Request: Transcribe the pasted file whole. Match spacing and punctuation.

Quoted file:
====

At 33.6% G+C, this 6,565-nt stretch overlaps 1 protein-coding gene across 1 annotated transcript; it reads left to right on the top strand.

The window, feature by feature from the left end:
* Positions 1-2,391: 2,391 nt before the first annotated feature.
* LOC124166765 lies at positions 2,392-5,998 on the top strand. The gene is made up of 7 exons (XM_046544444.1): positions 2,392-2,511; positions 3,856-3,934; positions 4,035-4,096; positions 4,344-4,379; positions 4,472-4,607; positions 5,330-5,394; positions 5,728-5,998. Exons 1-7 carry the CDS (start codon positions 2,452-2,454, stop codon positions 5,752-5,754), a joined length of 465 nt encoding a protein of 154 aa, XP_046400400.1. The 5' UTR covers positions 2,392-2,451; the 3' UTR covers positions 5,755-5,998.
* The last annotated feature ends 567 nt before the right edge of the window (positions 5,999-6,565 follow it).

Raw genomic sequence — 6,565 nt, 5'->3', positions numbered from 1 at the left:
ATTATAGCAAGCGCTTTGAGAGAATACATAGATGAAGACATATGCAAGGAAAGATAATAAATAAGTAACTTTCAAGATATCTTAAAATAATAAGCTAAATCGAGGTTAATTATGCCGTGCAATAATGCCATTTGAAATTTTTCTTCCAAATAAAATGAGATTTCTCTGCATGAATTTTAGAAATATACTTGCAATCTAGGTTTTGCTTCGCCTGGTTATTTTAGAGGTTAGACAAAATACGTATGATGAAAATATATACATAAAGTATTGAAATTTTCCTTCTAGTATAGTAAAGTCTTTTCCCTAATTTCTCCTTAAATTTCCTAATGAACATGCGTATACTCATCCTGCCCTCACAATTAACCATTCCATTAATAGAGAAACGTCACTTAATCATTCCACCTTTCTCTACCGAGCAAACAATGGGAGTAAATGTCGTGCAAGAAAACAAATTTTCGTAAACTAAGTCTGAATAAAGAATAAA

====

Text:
At 33.6% G+C, this 6,565-nt stretch overlaps 1 protein-coding gene across 1 annotated transcript; it reads left to right on the top strand.

The window, feature by feature from the left end:
* Positions 1-2,391: 2,391 nt before the first annotated feature.
* LOC124166765 lies at positions 2,392-5,998 on the top strand. The gene is made up of 7 exons (XM_046544444.1): positions 2,392-2,511; positions 3,856-3,934; positions 4,035-4,096; positions 4,344-4,379; positions 4,472-4,607; positions 5,330-5,394; positions 5,728-5,998. Exons 1-7 carry the CDS (start codon positions 2,452-2,454, stop codon positions 5,752-5,754), a joined length of 465 nt encoding a protein of 154 aa, XP_046400400.1. The 5' UTR covers positions 2,392-2,451; the 3' UTR covers positions 5,755-5,998.
* The last annotated feature ends 567 nt before the right edge of the window (positions 5,999-6,565 follow it).

Raw genomic sequence — 6,565 nt, 5'->3', positions numbered from 1 at the left:
ATTATAGCAAGCGCTTTGAGAGAATACATAGATGAAGACATATGCAAGGAAAGATAATAAATAAGTAACTTTCAAGATATCTTAAAATAATAAGCTAAATCGAGGTTAATTATGCCGTGCAATAATGCCATTTGAAATTTTTCTTCCAAATAAAATGAGATTTCTCTGCATGAATTTTAGAAATATACTTGCAATCTAGGTTTTGCTTCGCCTGGTTATTTTAGAGGTTAGACAAAATACGTATGATGAAAATATATACATAAAGTATTGAAATTTTCCTTCTAGTATAGTAAAGTCTTTTCCCTAATTTCTCCTTAAATTTCCTAATGAACATGCGTATACTCATCCTGCCCTCACAATTAACCATTCCATTAATAGAGAAACGTCACTTAATCATTCCACCTTTCTCTACCGAGCAAACAATGGGAGTAAATGTCGTGCAAGAAAACAAATTTTCGTAAACTAAGTCTGAATAAAGAATAAA